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A Warehouse Romance: A History Of The Warehouse Project

A Warehouse Romance: A History Of The Warehouse Project


In the late 1980’s during the onslaught of club culture into the UK, illegal acid house parties were a haven for thousands of clubbers who flocked to these gatherings on a weekly basis in order to immerse themselves in electronic music, all whilst losing themselves in the atmosphere that these events created. During this period, these parties were thrown in off the cuff spaces that were converted from bare, damp warehouses into musical getaways for the masses that were part of this wave. As the law started to clamp down on these parties over the following years, nightclubs began to adopt nightlong licences to keep these raves under control. Whilst there is now a plethora of clubs around the UK that can hold some undoubtedly incredible parties, there is nothing like pumping your fists in between the four brick walls of a warehouse in some remote location. In the UK, this experience is taken care of thoroughly by a brand that have perfected parties in this environment. Giving a nostalgic feeling to some and simply a taste as to what late 80’s club culture was maybe like for the younger generation, The Warehouse Project have made this their mission.


Rave



Beginning in 2006, The Warehouse Project (WHP) has held home in Manchester since its first season. The home of iconic clubs such as The Haçienda and The Twisted Wheel, Manchester seemed like the perfect place for a venture like this to take place. The first venue that WHP found themselves in was The Boddingtons Brewery, however as the venue was too close to Strangeways Prison, this was provoking raving prisoners who were dancing in their cells due to being so close to the venue, and after almost losing their licence it was definitely time to move somewhere a little different. The year after saw the move to the now famous arches under Piccadilly Station that has been revived once more in 2014, Store Street. For 5 years between 2007 and 2011, Store Street was the home of WHP and it was here that the legend grew. Through a singular door under a bridge that lies beneath the train tracks, you are taken to a subterranean tube that bleeds a real underground vibe. Raw brickwork, an air vent that crosses the room in the centre and exposed pipes make up the look of what is the most loved WHP venue by the majority of the brand’s fans.


Here the likes of Richie Hawtin, Basement Jaxx, Sasha, Sven Väth, Carl Cox, Rhadoo, Eric Prydz, Justice, The Happy Mondays and Erick Morillo have all played during 12 weeks of events that continued for 5 years, a who’s who of electronic dance music if you will.


WHP 2010 - Sven Vath & Carl Cox


If you consider the scale of a WHP event, it shows how committed, hard working and passionate the team must be for putting on great parties. In my experience of the brand, everyone from the bar staff to the security, the artist liaison team to the box office have never carried any qualms and helped everyone enjoy their time whilst they’re with them. The many DJs who have played at WHP over the years are also big fans of the club, including Heidi who – in an interview with XYST – describes Manchester as her ‘second home’ and that the crowds at WHP are constantly ‘the best’. After a great 5 years at Store Street, the team announced that there would be no more events here, which sparked rumours and thoughts as to where WHP would be moving next…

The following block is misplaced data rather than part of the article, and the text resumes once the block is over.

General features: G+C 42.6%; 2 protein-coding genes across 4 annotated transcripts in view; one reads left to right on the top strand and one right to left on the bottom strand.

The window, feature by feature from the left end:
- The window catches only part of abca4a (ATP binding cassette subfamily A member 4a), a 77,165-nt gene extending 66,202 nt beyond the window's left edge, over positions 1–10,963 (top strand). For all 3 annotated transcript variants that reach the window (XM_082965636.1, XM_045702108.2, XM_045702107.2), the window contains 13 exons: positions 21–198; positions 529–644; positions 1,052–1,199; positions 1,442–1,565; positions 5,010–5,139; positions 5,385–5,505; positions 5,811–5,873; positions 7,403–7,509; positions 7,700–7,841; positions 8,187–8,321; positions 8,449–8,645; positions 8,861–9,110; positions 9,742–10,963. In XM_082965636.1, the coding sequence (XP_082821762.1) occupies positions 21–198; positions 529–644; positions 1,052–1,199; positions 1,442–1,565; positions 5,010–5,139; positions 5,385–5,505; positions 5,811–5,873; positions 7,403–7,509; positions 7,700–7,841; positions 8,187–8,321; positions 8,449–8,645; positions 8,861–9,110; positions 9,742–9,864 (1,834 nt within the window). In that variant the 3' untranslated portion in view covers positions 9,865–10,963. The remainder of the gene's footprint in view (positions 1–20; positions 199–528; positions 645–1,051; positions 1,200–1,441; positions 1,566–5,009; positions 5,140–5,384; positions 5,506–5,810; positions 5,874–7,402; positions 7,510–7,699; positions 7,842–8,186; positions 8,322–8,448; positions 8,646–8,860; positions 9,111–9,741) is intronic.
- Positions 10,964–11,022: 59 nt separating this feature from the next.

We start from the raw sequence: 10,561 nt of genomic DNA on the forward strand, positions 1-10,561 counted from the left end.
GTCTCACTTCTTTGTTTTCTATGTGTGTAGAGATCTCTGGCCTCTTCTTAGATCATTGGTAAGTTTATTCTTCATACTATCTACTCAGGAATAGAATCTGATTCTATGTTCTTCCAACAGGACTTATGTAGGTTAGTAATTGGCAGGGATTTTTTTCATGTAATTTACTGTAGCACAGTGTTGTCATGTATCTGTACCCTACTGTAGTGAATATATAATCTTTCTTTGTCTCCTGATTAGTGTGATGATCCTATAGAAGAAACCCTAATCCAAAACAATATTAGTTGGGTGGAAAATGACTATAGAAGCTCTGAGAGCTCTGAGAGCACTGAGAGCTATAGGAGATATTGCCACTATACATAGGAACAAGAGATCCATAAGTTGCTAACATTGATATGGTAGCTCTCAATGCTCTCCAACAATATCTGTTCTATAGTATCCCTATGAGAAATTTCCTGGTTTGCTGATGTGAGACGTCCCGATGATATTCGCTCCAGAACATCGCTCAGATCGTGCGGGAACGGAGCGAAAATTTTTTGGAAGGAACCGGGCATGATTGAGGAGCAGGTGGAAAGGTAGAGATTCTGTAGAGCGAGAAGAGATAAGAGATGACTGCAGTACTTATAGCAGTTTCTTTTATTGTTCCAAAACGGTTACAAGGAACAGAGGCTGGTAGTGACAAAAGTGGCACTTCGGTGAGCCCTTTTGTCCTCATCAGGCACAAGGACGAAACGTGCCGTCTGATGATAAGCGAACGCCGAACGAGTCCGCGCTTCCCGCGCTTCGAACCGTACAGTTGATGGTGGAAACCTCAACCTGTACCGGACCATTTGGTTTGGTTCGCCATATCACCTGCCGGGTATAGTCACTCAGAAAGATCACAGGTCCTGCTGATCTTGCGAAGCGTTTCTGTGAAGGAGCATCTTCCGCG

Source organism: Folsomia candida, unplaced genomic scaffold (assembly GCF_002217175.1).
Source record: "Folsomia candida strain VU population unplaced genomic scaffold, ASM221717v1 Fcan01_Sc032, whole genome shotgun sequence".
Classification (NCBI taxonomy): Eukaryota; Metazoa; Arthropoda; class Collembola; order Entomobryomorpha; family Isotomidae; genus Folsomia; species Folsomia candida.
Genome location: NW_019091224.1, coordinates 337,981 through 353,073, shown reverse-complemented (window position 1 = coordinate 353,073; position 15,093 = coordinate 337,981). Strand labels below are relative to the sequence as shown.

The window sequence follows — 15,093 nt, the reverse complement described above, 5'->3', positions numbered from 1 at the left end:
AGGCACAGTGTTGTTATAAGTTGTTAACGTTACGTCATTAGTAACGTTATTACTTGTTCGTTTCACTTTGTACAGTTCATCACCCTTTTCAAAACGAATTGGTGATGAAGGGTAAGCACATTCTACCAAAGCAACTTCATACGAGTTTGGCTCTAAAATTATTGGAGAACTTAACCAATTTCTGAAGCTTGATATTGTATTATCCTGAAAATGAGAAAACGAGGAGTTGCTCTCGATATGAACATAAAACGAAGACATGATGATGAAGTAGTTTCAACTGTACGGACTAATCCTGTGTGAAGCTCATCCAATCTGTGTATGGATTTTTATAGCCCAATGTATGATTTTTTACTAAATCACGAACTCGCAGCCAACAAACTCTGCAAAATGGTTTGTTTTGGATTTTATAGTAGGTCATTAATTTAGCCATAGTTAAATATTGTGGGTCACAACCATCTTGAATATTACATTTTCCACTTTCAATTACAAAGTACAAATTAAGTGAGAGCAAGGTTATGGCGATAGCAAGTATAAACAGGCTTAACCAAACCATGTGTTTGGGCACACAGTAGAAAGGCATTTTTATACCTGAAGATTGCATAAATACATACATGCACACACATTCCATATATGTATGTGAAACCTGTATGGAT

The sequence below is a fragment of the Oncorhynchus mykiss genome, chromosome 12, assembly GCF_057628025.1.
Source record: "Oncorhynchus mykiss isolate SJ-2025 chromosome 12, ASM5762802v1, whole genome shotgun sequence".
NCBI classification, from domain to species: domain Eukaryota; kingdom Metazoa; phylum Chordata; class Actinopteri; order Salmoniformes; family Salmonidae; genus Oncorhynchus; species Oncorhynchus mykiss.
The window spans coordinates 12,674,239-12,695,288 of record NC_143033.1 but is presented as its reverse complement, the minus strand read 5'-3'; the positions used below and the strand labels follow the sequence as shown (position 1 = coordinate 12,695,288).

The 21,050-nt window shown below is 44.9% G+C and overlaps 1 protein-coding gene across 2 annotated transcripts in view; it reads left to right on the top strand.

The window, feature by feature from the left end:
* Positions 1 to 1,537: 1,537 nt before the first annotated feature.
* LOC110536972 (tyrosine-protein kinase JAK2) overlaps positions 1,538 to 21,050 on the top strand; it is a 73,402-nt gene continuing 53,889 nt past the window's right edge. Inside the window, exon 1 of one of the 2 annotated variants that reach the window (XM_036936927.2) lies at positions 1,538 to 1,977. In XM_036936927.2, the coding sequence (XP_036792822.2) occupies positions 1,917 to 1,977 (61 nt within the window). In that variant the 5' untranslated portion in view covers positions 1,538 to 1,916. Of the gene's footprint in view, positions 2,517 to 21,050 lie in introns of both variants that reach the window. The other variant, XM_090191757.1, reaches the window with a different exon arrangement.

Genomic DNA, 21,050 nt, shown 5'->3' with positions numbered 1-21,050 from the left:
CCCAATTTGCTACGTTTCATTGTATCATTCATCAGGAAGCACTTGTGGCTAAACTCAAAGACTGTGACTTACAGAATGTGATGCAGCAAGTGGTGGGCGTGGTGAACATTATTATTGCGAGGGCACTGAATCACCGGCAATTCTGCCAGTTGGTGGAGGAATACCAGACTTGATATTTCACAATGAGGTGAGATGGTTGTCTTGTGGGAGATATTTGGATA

Later came the announcement that WHP’s new home would be in Trafford Park at Victoria Warehouse. Joint founder Sam Kandel commented that the move would allow “clubbers to see their favourite artists in a new setting”, and that this move would mean the brand could introduce things they could have never done before. With the move came a large increase in capacity, and there were now 3 rooms with innately different vibes surrounding them. The main room was a towering, elongated expanse of steel and a hard floor. The production in this room was rather incredible what with a large light show and a central rig. The second room at the opposite end of the building was a bricked out dungeon that stretched far back from the booth, again with Funktion One sound and a special lighting panel behind the DJ to ensure a multi sensory experience, not too dissimilar to that at Store Street. The third and smallest room was located between the two, providing a more intimate atmosphere that was concealed behind hanging PVC strips.


WHP - Victoria Warehouse



Victoria Warehouse has been the stage for every WHP for the past two years, but now the organisers have gone back to their roots and this year are opening Store Street back up for a year of more debauchery, music and mayhem. Despite a reduction in lineup size, due to the reduced capacity and size of the old venue, featuring on the calendar this year are all the biggest names across the underground spectrum including Ricardo Villalobos, Seth Troxler, Kerri Chandler, Joris Voorn, Recondite, East Everything, Jamie Jones, Davide Squillace, Gorgon City, James Blake, Caribou, Andy C, MK, Bonobo, Dixon and many more. The list is endless.

For 12 weeks, the city will once again, be theirs. 


WHP - November 2011




Words by Josh Plews
Images courtesy of Vice, Pippa Rankin and The Warehouse Project.

 

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A Warehouse Romance: A History Of The Warehouse Project
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